- Disaster Recovery: IaaS can be used to keep data in a secure and accessible environment for disaster recovery.
- Data Analytics: companies can rent infrastructure to perform data and analysis tasks that require high processing capacity.
Platform as a Service (PaaS)
PaaS (Platform as a Service), or Platform as a Service, is a cloud service modality that offers a complete software development platform to users instead of just infrastructure resources.
- Increased productivity: With a complete development platform, users can focus on creating and innovating software, instead of spending time configuring and managing infrastructure.
- Lower cost: PaaS eliminates the need to invest in hardware, software licenses and hire staff to manage them. With it, you only pay for the features you need.
- Easy Scalability: This technology also allows users to scale up or down the platform without having to invest in more hardware or software.
- Security: Most PaaS providers offer advanced security features can protect systems from cyber attacks and ensure data integrity.
- Less control: Since the PaaS provider manages the infrastructure, you have less control over configuring and managing the platform.
- Provider dependency: The user depends on the PaaS provider to keep the platform running and up to date. In other words, if the provider goes out of business or stops service, you could be in trouble.
- Customization limitations: As the platform is standardized, you may have limitations to customize the infrastructure as per your specific needs.
- Application development: PaaS is ideal for software developers who need a complete platform to build, test and deploy applications.
- Data analytics: You can also use this technology to create and run advanced data analytics. This helps, for example, companies to make informed decisions.
- Data Storage: With PaaS you can securely and efficiently store and manage your data in the cloud.
Software as a Service (SaaS)
SaaS (Software as a Service) or Software as a Service, is a type of service in which a software or application is available in the cloud. That is, on the internet, without having to install and run the program on a local computer.
- Easy access: with SaaS it is not necessary to install the software on each computer that the user will use. Instead, access can be made from anywhere with an Internet connection.
- Cost reduction: by not needing dedicated hardware or specific licenses, the cost of implementing and maintaining the service can be much lower than deploying local applications.
- Constant updating: as the software is hosted in the cloud, it is possible to update it more easily and frequently, ensuring that you are always using the most current version of the service.
- Scalability: the data processing and storage capacity increases according to your demand, without having to make large investments in infrastructure.
- Internet dependency: As the service runs in the cloud, you are dependent on an internet connection to access the software. In the event of a connection failure, for example, access to the software may be interrupted.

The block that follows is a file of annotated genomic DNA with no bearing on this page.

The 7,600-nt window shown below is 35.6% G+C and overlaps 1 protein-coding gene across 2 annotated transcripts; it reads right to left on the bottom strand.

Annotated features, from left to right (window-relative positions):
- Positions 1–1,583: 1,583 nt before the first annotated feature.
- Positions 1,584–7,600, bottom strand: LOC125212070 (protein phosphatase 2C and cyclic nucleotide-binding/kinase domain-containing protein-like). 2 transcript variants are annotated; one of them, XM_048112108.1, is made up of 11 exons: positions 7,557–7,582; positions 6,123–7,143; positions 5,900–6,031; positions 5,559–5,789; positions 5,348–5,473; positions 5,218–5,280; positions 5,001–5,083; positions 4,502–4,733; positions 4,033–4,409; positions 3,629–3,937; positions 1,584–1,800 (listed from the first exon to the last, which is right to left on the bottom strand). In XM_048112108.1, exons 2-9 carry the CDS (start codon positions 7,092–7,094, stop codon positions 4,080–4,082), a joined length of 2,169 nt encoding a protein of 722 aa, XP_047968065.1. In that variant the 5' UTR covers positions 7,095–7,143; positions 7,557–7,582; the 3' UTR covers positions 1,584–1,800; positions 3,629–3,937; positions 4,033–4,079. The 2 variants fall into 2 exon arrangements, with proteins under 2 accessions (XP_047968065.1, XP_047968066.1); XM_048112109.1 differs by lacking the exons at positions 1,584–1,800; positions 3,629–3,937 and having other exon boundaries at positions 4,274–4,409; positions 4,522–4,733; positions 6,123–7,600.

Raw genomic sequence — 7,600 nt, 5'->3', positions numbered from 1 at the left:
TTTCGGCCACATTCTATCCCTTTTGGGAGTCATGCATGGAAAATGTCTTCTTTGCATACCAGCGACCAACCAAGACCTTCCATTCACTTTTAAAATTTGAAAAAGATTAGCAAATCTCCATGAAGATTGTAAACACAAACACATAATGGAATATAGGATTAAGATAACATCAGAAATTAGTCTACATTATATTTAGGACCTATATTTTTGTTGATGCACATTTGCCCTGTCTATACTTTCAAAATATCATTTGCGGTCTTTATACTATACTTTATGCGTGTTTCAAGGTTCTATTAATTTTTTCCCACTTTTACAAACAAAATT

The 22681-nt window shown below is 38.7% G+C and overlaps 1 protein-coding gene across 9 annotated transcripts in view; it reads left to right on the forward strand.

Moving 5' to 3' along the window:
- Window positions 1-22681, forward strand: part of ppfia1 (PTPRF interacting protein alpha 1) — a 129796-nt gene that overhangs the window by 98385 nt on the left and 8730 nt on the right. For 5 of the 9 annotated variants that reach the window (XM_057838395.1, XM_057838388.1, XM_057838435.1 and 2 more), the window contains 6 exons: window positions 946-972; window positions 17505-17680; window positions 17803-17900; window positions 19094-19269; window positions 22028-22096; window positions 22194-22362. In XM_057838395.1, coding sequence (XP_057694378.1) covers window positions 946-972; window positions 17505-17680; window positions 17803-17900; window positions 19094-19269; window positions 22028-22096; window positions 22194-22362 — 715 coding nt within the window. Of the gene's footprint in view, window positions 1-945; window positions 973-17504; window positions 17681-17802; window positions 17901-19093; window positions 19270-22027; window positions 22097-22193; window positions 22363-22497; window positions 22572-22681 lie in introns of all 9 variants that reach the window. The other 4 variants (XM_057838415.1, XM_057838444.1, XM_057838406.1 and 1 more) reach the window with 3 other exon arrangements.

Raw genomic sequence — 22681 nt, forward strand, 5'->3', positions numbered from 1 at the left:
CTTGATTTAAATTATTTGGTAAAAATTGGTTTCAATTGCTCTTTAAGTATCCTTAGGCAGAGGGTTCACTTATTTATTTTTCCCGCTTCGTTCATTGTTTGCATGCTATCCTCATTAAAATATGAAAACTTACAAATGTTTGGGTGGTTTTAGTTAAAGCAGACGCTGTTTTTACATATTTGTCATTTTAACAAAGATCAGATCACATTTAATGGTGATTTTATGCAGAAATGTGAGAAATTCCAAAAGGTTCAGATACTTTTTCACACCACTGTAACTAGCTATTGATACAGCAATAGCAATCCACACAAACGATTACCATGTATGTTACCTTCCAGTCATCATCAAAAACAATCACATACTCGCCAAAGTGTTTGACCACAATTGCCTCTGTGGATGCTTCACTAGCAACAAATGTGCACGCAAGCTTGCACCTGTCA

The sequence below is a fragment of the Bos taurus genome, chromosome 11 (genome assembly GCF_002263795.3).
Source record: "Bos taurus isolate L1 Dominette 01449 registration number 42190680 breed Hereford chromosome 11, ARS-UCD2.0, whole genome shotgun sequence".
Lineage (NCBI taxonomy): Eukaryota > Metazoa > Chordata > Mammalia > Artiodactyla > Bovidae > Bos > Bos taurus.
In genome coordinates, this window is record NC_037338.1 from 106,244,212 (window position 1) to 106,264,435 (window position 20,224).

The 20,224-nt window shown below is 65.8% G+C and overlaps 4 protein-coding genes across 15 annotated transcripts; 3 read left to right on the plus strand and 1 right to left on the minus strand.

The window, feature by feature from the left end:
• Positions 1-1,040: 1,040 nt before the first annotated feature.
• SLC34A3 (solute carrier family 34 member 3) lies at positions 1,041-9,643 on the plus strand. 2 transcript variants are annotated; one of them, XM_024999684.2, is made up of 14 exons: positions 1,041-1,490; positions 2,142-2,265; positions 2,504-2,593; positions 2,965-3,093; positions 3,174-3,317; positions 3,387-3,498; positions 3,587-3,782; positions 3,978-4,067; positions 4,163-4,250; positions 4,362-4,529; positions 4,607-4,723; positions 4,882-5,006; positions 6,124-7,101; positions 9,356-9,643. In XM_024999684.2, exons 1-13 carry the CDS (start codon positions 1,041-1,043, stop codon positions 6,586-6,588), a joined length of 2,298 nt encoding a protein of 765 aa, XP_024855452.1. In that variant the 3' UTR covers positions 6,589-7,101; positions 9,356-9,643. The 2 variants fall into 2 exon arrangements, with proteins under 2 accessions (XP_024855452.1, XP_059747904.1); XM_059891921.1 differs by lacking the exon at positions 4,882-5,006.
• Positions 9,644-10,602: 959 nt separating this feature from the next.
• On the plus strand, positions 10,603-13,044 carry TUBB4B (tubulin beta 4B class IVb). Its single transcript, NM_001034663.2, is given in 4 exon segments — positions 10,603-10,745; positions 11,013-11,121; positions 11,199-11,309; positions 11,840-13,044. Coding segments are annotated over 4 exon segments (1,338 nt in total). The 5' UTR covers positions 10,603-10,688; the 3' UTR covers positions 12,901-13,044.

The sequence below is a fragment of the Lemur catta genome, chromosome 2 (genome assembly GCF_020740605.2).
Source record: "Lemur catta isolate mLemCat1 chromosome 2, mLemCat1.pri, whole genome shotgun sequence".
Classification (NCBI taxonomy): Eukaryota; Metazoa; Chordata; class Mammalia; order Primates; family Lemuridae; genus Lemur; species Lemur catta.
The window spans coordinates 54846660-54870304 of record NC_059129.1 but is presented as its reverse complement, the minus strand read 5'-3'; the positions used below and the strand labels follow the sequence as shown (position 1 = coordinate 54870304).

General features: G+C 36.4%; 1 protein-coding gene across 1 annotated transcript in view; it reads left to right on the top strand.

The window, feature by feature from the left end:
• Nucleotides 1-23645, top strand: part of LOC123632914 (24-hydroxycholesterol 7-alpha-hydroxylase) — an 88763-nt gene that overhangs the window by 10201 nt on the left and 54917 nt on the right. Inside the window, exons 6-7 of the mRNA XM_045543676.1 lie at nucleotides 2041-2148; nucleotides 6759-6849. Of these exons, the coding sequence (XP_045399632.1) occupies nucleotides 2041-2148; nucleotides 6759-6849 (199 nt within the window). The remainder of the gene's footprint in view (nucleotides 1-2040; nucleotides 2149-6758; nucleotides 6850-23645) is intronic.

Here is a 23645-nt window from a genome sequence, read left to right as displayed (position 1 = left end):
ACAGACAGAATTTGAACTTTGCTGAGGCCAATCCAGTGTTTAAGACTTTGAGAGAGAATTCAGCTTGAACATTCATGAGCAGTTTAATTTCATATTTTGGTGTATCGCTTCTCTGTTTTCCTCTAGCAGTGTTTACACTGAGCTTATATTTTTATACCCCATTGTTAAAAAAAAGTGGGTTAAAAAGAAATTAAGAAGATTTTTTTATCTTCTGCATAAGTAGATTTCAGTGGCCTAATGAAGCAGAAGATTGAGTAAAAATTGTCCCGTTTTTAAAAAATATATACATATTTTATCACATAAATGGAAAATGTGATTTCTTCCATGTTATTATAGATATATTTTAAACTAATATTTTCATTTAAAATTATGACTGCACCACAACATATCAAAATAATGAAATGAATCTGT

- Customization Limitations: As this is a standard service, software customization may be limited.
- Project management apps;
- E-commerce platforms;
- Customer relationship management (CRM) tools;
- Business management systems (ERP);
- Applications for document management;
- Data analysis tools.
Function as a Service (FaaS)
FaaS (Function as a Service) or Function as a Service, is a Cloud Computing service through which you can run individual functions of an application. That is, without creating and managing an entire server. In other words, you can perform maintenance and changes on a part of your blog, for example, without changing it all.
- Automatic scaling: FaaS providers are responsible for managing the infrastructure needed to run cloud functions. This means that if a role needs more resources, the provider will automatically allocate more virtual machines to meet the demand.
- Pay only for the use: unlike the traditional website hosting model, where the consumer is obliged to pay a fixed amount per month regardless of the use, with FaaS you only pay for the execution time of your function. This makes service costs scalable for enterprise use.
- Automated infrastructure management: FaaS providers are responsible for all updates and fixes to the underlying resources, allowing you to focus on your business instead of having to manage the infrastructure.
- Runtime Limitations: Since FaaS pays for function execution time, some functions may time out. One solution to this is to break the function into smaller parts that can be executed separately.
- Lock in to a vendor: FaaS is limited to a specific cloud provider, which can make it difficult to switch to another provider if your current provider doesn’t meet your business needs. Thus, the migration process can be time-consuming and complex.
- Serverless backend services: FaaS can be used to serve APIs, web applications, event triggers, user authentication and real-time database management services, among other applications.
- Batch Processing: With FaaS it is possible to create batch processes that perform large scale processing tasks like image processing, audio files, video etc. This way, you can process data without worrying about resources or supporting heavy and expensive servers.
- Chatbots: FaaS can also be used to create chatbots and virtual assistants, automate customer service processes, answering emails or messages in real time.
We hope this article has helped you to understand more deeply how cloud services work and the full potential of cloud computing.
It is important to note that, within a cloud infrastructure, the various types of services listed here are capable of interacting with each other. Therefore, it is possible to use a combination of cloud services to power your business.
If you are interested in learning more about cloud migration, cloud optimization, FinOps and more, visit our Cloud Computing page.